Think of this as the cousin of Windows 365 which is aimed at developers. For me, this has two use cases:
- Supplying pay-as-you-go virtual machines to contract developers instead of purchasing hardware or trusting their hardware.
- Providing a full development experience that is in a secured network and can be trusted to connect to Azure services.
Hotpatch is now available for Windows Server Azure Edition VMs with Desktop Experience installation mode using the newly released image.
Hmm, did someone say that Server Core is not widely popular? It’s about time.
The new additions to the B family consist of 3 new VM series – Bsv2, Basv2, and Bpsv2, each based on the Intel® Xeon® Platinum 8370C, AMD EPYC™ 7763v, and Ampere® Altra® Arm-based processors respectively. These new burstable v2-series virtual machines offer up to 15% better price-performance, up to 5X higher network bandwidth with accelerated networking, and 10X higher remote storage throughput when compared to the original B series.
This is easily the most popular series of VMs for any customer that I have gone near. It makes sense that new hardware is being introduced to enable continued growth.
Azure Boost is a new system that offloads virtualization processes traditionally performed by the hypervisor and host OS onto purpose-built hardware and software … customers participating in the preview to achieve a 200 Gbps networking throughput and a leading remote storage throughput up to 10 GBps and 400K IOPS, enabling the fastest storage workloads available today.
Back when I was a Hyper-V MVP, this was the sort of feature that would have caught my attention and led to a bunch of really detailed blog posts. If you follow the links you can read:
“Azure Boost VMs in preview can achieve up to 200 Gbps networking throughput, marking a significant improvement with a doubling in performance over other existing Azure VMs … industry leading remote storage throughput and IOPS performance of 10 GBps and 400K IOPS with our memory optimized E112ibsv5 VM using NVMe-enabled Premium SSD v2 or Ultra Disk options.”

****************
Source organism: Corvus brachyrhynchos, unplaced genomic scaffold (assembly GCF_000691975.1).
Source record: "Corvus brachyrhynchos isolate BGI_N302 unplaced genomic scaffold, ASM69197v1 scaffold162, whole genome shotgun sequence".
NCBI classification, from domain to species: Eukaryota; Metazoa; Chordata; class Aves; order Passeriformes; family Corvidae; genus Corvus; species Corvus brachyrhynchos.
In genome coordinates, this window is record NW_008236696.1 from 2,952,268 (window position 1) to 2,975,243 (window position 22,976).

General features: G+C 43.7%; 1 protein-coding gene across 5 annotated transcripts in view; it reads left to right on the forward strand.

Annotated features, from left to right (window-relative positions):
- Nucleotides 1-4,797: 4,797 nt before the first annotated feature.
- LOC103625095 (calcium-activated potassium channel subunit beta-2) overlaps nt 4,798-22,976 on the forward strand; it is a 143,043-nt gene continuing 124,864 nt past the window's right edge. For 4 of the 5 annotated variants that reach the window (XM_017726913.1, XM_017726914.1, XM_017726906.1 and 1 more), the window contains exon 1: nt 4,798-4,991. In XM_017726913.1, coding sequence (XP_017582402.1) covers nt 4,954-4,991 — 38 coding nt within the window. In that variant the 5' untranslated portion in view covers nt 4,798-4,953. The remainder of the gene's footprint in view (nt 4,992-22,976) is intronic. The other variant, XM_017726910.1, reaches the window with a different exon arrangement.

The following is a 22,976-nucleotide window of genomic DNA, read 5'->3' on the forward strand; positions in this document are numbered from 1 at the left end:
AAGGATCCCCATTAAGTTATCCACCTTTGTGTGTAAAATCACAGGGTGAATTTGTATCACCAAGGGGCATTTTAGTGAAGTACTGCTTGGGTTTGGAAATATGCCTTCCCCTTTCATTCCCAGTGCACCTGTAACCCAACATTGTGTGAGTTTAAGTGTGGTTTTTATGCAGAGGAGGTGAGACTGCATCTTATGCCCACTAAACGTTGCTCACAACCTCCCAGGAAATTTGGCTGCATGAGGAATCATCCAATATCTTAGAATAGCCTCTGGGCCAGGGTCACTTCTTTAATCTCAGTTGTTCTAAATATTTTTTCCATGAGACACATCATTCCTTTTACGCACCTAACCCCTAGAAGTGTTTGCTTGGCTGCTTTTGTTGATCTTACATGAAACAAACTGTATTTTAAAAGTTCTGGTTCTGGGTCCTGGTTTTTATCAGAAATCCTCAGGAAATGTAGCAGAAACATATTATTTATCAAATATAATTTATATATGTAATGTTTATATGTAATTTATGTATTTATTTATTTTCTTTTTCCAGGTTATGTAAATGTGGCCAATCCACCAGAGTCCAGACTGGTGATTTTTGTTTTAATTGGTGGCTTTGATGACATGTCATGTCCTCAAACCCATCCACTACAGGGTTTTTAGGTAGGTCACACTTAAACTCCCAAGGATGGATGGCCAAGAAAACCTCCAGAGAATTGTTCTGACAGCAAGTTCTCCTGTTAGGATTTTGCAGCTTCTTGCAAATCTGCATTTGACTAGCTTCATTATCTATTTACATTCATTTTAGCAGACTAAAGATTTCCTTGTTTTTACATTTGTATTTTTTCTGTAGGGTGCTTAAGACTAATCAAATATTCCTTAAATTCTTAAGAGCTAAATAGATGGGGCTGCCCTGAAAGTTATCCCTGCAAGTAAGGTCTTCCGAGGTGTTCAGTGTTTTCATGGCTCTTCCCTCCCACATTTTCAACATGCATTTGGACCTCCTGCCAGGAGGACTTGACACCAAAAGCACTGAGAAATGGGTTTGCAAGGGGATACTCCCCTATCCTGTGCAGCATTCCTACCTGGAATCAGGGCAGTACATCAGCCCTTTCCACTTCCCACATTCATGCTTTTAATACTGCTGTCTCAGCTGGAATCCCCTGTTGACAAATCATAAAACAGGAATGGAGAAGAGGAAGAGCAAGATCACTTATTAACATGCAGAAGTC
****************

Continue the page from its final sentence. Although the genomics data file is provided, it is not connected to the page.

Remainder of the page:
It doesn’t appear to be just the extreme spec VMs that get improved:
“Offloading storage data plane operations from the CPU to dedicated hardware results in accelerated and consistent storage performance, as customers are already experiencing on Ev5 and Dv5 VMs. This also enhances existing storage capabilities such as disk caching for Azure Premium SSDs.”
“Azure Boost’s isolated architecture inherently improves security by running storage and networking processes separately on Azure Boost’s purpose-built hardware instead of running on the host server.” This might only be a Linux feature based on Security Enhanced Linux (SELinux).
I wish that Ben Armstrong was still doing tech presentations for Microsoft. He did an amazing job at sharing how things worked. in Hyper-V (what Azure is built upon).
he deadline to migrate your Iaas VMs from Azure Service Manager to Azure Resource Manager is now September 6*, 2023. To avoid service disruption, we recommend that you complete your migration as soon as possible. We will not provide any additional extenstions after September 6, 2023.
There won’t be too many pre-ARM virtual machines out there. But those that are out there are probably old and mostly un-touched in years. It’s already late to get planning … so get planning!
A few notes:
- Components in financial estimates through the “TCO/Business case” feature to allow you to analyze cost more comprehensively before moving to the cloud.
- Tanium’s (a partner) real-time operational data can be used by Azure Migrate for assessments and to generate a business case to move to Azure.
- Azure Migrate will now support in-place upgrade of end-of-support (EOS) Windows Server 2012 and later operating system (OS), during the move to Azure.
I have never been able to use Azure Migrate in 4+ years of migrating customers to Azure due to various reasons so I cannot comment on the above.